EU tightens screws on Syria
President Bashar al-Assad's regime faced fresh European Union sanctions targeting its oil exports Friday as ministers from the 27-nation bloc gathered in Poland to discuss the turmoil in Syria.
The sanctions "will go straight to the heart of the regime", said Dutch Foreign Minister Uri Rosenthal.
The oil embargo, to take effect from Saturday, will deprive Assad's regime of a vital source of cash, as the EU buys 95 percent of Syria's crude oil -- though Syrian crude accounts for a mere 1.5 percent of thebloc's imports.
While further action to squeeze Damascus was not on the official agenda of the ministers' two-day talks, EU foreign policy chief Catherine Ashton pledged there would be no let-up in efforts to press Assad to end the regime's relentless repression.
"We have been looking at what more we can do," Ashton said on arriving for the talks. "That is a conversation that keeps going on ... a conversation on what more can be done."
New sanctions could include a ban on investments in the oil sector, diplomats said.
"Right now it is crucial that we isolate the regime," said German Foreign Minister Guido Westerwelle, who has been under sharp pressure at home for favouring sanctions over military intervention in Libya.
Westerwelle insisted sanctions would work to force the Assad regime to start a dialogue with dissenters but that the EU needed to work hand-in-glove with regional partners, notably Turkey.
The EU on Friday also expanded a list of around 50 people -- including Assad himself -- targeted by an assets freeze and travel ban, adding four Syrian businessmen accused of bankrolling the regime, diplomats said.
And three firms, including a bank, were added to an existing blacklist of eight Syrian and Iranian firms. The identities of the new targets will be released Saturday in the EU's Official Journal.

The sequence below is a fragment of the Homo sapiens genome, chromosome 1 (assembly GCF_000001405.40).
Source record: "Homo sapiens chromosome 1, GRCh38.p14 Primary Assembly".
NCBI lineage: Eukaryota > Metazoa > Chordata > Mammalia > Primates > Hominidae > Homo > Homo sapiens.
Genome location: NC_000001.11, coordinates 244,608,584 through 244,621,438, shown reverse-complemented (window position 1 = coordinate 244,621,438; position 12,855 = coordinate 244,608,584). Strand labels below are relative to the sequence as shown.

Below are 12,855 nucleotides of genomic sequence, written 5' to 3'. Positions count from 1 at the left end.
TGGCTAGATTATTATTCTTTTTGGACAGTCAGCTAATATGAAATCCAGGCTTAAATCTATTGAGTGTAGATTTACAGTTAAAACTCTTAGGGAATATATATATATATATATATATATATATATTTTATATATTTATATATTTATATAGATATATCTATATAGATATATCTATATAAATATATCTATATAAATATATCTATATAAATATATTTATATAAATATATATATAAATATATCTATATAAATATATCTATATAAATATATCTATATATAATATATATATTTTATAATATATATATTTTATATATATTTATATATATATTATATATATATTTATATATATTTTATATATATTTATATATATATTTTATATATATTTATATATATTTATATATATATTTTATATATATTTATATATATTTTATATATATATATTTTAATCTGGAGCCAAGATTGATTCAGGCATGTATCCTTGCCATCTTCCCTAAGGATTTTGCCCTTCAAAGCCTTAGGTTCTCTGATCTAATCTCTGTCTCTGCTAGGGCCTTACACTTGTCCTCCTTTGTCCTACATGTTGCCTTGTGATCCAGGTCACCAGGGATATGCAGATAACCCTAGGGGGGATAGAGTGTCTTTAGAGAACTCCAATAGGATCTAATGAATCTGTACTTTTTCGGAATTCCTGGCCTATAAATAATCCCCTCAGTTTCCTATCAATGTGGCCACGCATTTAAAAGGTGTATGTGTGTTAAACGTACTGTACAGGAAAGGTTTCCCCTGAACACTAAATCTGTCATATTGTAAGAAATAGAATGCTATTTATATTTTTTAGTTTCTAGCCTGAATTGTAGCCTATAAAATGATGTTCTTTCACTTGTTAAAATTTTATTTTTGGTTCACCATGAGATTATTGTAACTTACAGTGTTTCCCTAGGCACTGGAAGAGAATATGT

"In view of the gravity of the situation in Syria, the (European) Council today further tightened the EU's sanctions against that country and imposed a ban on the import of Syrian oil to the EU," an EU statement said.
"The prohibition concerns purchase, import and transport of oil and other petroleum products from Syria. No financial or insurance services may be provided for such transactions."
Syrian crude oil exports, a key contributor to government revenue, are purchased mainly in the EU by Denmark, Italy, France, the Netherlands, Austria and Spain, in that order.
The move to tighten the screws on Assad's regime comes as major European powers ratchet up support for Syrian dissenters, with one diplomatic source saying some EU members "may be considering a Libya-style intervention".
France said Friday it planned to boost its contacts with the opposition in Syria to try and bring an end to the bloody crackdown on anti-regime protests.
"We will develop our contacts with the opposition," Foreign Minister Alain Juppe said, without elaborating. "We will not let up on our efforts to bring an end to the repression and to secure a democratic dialogue."
In Spain, Prime Minister Jose Luis Rodriguez Zapatero too urged the international community to support Syrians protesters following the success of UN-backed action in Libya.
"Libya is undergoing a historic moment which paves the way for the development of democracy", Zapatero said.
"This example should extend to other countries like Syria (where people are) fighting for freedom and to whom the international community should give its wholehearted backing," he said.
"The international community has shown that when it is united, that when the United Nations enforces the decisions taken by its Security Council, it can achieve its objectives in a few months after 42 years of the Kadhafi regime."
Assad's regime has defied Western sanctions over its deadly crackdown on dissent, blaming "armed terrorist gangs" for the violence.
The United Nations says that more than 2,200 people have been killed since the beginning of near-daily protests across the country against Assad's regime in mid-March.
© 2011 AFP